UR: Shot Noise in the Dark: Operating Parker Solar Probe’s Current-Biased Antennas

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Winry Ember

UC Berkeley Space Sciences Laboratory

Winry Ember is a Junior Specialist working at UC Berkeley’s Space Sciences Laboratory during her gap year. She works with Dr. Marc Pulupa studying the properties of heliospheric plasma using data from NASA’s Parker Solar Probe. When she’s not analyzing plasma data, she loves to crochet, play harp, and lead physics-themed yoga classes.

Image of the solar corona during a total solar eclipse on Monday, August 21, 2017 above Madras, Oregon. Credit: NASA/Aubrey Gemignani

NASA’s Parker Solar Probe (PSP), launched in 2018, is a revolutionary heliophysics mission to study the Sun’s atmosphere. PSP became the first spacecraft to “touch” the sun when it entered the solar corona — the outermost part of the Sun’s atmosphere — in April of 2021. While this pioneering probe is providing extraordinary insights about our host star, collecting accurate science data in such a unique environment can be quite the challenge — even when everything on the spacecraft is functioning properly. Let’s explore some of the steps being taken to more accurately evaluate plasma data gathered by the spacecraft’s Fields Experiment (FIELDS) instrument suite, which measures electric and magnetic fields around the sun.

Plasma is a gas that’s been ionized, or heated to such extreme temperatures that individual electrons are separated from the gas’s atoms. The gas atoms become ions when they lose their negative charge, and we’re left with a gaseous soup of negatively and positively charged particles — or plasma. Because these free electrons and ions are still attracted to one another, they oscillate around each other at a natural frequency. The denser the plasma is, the stronger the force pulling them back together will be, resulting in a higher plasma frequency. By utilizing FIELDS Radio Frequency Spectrometer (RFS) data and a technique called Quasi-Thermal Noise Spectroscopy (QTN), we can determine the densities and temperatures of electrons in heliospheric plasma.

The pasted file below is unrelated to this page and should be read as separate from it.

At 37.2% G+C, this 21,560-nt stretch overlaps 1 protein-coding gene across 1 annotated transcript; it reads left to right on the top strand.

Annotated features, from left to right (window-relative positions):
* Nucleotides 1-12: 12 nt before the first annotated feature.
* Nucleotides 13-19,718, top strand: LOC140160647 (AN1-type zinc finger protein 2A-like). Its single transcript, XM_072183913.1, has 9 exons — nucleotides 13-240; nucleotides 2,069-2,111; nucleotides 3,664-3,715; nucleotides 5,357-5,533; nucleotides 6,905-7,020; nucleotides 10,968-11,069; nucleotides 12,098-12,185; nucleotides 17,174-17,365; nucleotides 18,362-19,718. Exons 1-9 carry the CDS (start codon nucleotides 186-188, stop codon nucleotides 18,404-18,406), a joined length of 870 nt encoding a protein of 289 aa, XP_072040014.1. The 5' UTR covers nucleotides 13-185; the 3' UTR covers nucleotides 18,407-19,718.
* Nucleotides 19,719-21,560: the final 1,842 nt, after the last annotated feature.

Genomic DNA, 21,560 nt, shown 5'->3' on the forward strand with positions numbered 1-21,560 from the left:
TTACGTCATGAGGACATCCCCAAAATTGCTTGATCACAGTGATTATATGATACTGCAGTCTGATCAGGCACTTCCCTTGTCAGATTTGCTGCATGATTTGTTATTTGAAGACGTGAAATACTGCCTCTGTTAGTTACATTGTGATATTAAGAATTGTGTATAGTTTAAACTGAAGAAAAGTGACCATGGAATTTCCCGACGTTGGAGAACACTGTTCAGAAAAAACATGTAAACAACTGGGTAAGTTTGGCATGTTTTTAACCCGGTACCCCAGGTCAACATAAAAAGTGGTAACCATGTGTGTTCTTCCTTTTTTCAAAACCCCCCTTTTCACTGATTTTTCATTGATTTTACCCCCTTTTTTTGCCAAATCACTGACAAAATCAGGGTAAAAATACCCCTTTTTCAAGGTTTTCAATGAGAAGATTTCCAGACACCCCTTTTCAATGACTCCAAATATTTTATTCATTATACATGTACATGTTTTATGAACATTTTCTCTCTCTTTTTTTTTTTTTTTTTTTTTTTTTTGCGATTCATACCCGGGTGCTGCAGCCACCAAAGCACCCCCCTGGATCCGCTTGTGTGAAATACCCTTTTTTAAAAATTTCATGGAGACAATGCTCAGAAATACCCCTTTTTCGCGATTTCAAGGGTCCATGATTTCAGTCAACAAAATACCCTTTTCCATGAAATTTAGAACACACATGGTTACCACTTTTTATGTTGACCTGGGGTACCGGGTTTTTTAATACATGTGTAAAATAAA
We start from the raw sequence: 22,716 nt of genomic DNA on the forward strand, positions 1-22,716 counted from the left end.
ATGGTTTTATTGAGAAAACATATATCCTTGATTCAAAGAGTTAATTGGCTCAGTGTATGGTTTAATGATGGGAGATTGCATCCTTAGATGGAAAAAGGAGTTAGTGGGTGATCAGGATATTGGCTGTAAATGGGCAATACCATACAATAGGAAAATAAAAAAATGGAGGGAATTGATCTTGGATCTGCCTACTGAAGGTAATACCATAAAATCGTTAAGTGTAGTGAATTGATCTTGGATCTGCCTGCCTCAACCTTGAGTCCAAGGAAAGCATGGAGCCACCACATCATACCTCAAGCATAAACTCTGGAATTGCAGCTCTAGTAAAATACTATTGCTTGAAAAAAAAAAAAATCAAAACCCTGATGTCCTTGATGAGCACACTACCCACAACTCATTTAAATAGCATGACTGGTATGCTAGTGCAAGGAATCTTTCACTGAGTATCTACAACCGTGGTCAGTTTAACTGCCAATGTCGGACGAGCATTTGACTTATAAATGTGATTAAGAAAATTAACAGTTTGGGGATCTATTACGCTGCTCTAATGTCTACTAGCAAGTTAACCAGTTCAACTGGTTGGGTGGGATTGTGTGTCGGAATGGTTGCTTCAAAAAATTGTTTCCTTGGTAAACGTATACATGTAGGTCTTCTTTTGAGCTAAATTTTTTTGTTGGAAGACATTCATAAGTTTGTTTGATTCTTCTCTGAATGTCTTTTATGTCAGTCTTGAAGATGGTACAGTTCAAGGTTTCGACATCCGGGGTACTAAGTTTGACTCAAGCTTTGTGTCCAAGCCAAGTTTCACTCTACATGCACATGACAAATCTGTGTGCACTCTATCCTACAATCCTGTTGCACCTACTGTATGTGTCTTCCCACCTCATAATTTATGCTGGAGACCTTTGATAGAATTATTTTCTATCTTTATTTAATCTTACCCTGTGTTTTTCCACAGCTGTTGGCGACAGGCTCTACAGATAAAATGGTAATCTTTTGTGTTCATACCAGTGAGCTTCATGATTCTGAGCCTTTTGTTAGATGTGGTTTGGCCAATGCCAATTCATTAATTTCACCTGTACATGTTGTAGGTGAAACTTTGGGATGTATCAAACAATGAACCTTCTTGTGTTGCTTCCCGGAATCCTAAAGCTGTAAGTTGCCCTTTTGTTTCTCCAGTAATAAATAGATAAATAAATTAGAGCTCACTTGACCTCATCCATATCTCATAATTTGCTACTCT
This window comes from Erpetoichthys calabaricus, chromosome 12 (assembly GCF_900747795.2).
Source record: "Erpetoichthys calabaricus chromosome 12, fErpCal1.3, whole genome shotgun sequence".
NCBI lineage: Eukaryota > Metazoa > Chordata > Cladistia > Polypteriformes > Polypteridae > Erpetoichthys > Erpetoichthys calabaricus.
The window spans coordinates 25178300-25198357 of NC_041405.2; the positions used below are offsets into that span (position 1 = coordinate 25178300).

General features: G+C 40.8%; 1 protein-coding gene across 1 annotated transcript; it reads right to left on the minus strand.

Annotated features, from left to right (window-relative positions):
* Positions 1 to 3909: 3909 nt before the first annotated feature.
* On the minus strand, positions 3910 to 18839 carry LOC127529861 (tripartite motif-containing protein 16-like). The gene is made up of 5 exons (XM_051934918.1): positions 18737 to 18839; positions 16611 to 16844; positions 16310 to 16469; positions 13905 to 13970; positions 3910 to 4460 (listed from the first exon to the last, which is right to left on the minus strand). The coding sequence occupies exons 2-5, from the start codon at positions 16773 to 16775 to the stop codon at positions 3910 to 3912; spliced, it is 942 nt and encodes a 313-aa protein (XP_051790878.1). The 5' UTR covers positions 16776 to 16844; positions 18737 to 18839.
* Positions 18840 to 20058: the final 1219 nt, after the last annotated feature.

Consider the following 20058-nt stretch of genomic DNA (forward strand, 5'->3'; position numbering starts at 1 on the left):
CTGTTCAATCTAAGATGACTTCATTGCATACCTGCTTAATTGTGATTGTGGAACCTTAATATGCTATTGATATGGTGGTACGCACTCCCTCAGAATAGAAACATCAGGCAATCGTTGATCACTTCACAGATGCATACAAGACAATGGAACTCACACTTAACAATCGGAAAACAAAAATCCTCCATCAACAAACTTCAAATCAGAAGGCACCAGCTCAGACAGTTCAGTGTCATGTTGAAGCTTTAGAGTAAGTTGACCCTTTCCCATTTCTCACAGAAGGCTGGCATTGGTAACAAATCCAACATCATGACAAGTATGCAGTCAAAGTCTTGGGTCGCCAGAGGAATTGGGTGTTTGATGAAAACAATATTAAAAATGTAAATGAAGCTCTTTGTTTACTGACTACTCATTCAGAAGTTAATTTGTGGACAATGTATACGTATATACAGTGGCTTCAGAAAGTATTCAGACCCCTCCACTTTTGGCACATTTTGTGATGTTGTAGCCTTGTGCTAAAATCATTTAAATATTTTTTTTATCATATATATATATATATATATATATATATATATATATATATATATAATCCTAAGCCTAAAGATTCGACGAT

A sketch of the Parker Solar Probe with the FIELDS antennas indicated
Parker Solar Probe illustration with FIELDS antennas indicated by orange arrows
Credit: The Spectator/Aries Ho

QTN analysis uses measured electric field spectra to examine the location and shape of a plasma’s frequency peak (Fig 1). Because QTN provides exceptionally reliable and accurate measurements of a plasma’s electron parameters, this technique is routinely used to calibrate other instruments on PSP. With so many scientists relying on  QTN measurements for successful instrument operation, it’s important that our fitted electron parameters be as accurate as possible. 

Figure 1. Example of QTN spectrum (Ulysses/URAP data in the solar wind), Meyer-Vernet et al 2017. Electron temperature is calculated by examining the slope of the plasma line, and the fp peak reveals total electron density.